The role of attitudes and behaviours in explaining socio-economic differences in attainment at age 16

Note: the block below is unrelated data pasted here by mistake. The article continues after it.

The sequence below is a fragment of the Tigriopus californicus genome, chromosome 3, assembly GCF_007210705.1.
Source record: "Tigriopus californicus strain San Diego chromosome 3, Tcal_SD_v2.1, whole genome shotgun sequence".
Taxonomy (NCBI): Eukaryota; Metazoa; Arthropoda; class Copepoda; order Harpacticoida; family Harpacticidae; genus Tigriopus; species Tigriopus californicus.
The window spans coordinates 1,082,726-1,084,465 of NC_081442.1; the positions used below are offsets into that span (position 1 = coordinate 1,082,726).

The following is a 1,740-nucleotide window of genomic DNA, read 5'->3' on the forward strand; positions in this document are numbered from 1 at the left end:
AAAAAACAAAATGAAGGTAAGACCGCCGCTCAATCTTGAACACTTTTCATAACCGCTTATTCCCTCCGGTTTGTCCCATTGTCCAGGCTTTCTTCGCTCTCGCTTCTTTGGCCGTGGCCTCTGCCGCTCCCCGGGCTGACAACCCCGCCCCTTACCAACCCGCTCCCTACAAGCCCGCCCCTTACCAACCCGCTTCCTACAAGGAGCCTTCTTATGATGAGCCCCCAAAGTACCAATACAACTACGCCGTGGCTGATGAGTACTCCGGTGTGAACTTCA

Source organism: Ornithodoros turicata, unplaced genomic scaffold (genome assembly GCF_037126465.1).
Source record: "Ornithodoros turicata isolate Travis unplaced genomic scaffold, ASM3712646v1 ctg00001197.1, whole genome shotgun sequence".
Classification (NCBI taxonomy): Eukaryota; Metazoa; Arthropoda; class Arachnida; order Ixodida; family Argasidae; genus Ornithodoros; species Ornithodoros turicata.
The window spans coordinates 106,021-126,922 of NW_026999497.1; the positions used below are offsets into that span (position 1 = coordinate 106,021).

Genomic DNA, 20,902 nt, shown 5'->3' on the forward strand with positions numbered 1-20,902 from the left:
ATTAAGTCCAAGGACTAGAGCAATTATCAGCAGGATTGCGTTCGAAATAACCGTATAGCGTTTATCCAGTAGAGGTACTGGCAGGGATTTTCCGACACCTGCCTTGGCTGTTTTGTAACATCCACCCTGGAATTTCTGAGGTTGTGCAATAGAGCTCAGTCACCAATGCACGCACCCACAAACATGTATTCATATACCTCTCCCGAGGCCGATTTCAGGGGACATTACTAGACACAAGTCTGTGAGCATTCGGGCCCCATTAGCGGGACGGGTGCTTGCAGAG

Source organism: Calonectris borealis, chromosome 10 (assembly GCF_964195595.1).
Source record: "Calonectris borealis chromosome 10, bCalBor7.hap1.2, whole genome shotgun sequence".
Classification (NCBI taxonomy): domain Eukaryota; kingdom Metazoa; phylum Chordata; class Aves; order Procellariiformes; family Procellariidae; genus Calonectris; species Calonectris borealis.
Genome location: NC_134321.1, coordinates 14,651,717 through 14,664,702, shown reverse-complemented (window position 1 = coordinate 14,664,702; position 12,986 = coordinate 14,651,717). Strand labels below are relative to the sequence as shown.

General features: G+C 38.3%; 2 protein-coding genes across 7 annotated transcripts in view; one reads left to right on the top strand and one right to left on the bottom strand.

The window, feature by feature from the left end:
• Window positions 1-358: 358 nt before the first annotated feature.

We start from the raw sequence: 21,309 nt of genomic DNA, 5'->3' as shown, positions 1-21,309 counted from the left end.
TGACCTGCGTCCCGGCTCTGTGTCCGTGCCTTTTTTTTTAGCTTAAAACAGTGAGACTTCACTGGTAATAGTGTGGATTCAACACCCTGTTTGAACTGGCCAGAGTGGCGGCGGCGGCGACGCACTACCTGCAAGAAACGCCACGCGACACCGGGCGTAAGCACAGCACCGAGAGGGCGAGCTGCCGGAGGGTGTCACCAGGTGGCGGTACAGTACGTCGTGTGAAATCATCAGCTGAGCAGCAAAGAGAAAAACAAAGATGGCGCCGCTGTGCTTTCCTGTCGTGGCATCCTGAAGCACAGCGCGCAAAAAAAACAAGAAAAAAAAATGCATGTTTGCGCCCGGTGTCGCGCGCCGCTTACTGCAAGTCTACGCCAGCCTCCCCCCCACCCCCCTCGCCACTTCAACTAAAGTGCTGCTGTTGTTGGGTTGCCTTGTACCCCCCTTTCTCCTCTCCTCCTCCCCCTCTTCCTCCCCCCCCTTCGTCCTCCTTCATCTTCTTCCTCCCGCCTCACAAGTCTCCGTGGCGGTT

It is well known that children growing up in poor families leave school with considerably lower qualifications than children from better off backgrounds. Using a simple decomposition analysis, we show that around two thirds of the socio-economic gap in attainment at age 16 can be accounted for by long-run family background characteristics and prior ability, suggesting that circumstances and investments made considerably earlier in the child's life explain the majority of the gap in test scores between young people from rich and poor families. However, we also find that differences in the attitudes and behaviours of young people and their parents during the teenage years play a key role in explaining the rich-poor gap in GCSE attainment: together, they explain a further quarter of the gap at age 16, and the majority of the small increase in this gap between ages 11 and 16. On this basis, our results suggest that while the most effective policies in terms of raising the attainment of young people from poor families are likely to be those enacted before children reach secondary school, policies that aim to reduce differences in attitudes and behaviours between the poorest children and those from better-off backgrounds during the teenage years may also make a significant contribution towards lowering the gap in achievement between young people from the richest and poorest families at age 16.
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